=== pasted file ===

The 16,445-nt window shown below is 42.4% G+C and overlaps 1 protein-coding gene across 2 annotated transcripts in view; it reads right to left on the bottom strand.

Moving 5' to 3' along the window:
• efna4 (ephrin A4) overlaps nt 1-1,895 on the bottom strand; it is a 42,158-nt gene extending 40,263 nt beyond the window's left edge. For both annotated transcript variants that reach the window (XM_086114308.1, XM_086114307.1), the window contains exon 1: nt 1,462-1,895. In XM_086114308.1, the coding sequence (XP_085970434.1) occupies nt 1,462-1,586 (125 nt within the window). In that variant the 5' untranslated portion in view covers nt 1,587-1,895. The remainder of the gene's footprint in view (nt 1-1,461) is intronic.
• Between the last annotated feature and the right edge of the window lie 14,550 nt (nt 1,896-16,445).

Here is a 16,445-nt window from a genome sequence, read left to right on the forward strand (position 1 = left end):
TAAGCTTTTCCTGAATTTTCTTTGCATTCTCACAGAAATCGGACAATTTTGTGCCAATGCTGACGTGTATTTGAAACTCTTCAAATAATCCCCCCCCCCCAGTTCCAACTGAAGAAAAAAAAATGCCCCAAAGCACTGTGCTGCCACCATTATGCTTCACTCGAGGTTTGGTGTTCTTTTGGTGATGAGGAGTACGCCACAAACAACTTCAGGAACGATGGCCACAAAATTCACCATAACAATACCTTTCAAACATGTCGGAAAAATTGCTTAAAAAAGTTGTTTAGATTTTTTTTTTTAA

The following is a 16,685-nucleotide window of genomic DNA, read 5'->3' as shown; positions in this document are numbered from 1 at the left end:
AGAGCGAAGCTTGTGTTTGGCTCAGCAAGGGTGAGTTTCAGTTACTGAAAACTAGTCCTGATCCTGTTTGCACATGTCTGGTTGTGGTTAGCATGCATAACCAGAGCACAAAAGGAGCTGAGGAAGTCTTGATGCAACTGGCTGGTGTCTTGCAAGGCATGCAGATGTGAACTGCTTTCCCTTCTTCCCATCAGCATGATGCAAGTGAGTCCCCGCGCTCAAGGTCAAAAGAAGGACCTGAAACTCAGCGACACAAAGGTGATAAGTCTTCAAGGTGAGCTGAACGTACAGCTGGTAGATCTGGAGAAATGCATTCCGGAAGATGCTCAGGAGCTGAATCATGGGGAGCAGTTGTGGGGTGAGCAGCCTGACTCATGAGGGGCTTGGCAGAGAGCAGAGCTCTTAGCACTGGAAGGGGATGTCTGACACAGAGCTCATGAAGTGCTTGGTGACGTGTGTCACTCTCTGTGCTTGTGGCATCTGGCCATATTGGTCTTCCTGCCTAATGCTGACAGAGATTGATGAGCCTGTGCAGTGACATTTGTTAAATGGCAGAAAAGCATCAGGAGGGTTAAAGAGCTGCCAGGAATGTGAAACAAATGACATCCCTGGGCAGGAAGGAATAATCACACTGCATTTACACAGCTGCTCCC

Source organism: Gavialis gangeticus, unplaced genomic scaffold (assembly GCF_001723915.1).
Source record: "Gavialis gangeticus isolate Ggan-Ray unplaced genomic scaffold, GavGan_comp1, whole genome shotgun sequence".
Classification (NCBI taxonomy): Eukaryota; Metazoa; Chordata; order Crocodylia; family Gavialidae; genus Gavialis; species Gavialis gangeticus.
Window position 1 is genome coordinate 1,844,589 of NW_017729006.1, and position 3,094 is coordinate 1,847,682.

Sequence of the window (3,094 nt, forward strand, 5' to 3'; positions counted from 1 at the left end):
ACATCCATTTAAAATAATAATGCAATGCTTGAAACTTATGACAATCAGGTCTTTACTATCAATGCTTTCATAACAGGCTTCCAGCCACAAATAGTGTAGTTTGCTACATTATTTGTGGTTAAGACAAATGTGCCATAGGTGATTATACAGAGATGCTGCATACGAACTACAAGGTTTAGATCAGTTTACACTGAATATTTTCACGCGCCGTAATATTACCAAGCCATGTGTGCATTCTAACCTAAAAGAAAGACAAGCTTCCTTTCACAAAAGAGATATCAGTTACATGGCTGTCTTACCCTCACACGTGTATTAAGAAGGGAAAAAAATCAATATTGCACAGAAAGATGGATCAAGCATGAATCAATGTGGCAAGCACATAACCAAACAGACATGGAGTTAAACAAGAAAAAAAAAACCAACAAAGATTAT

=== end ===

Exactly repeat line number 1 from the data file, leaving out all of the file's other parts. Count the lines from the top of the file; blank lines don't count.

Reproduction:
The 16,445-nt window shown below is 42.4% G+C and overlaps 1 protein-coding gene across 2 annotated transcripts in view; it reads right to left on the bottom strand.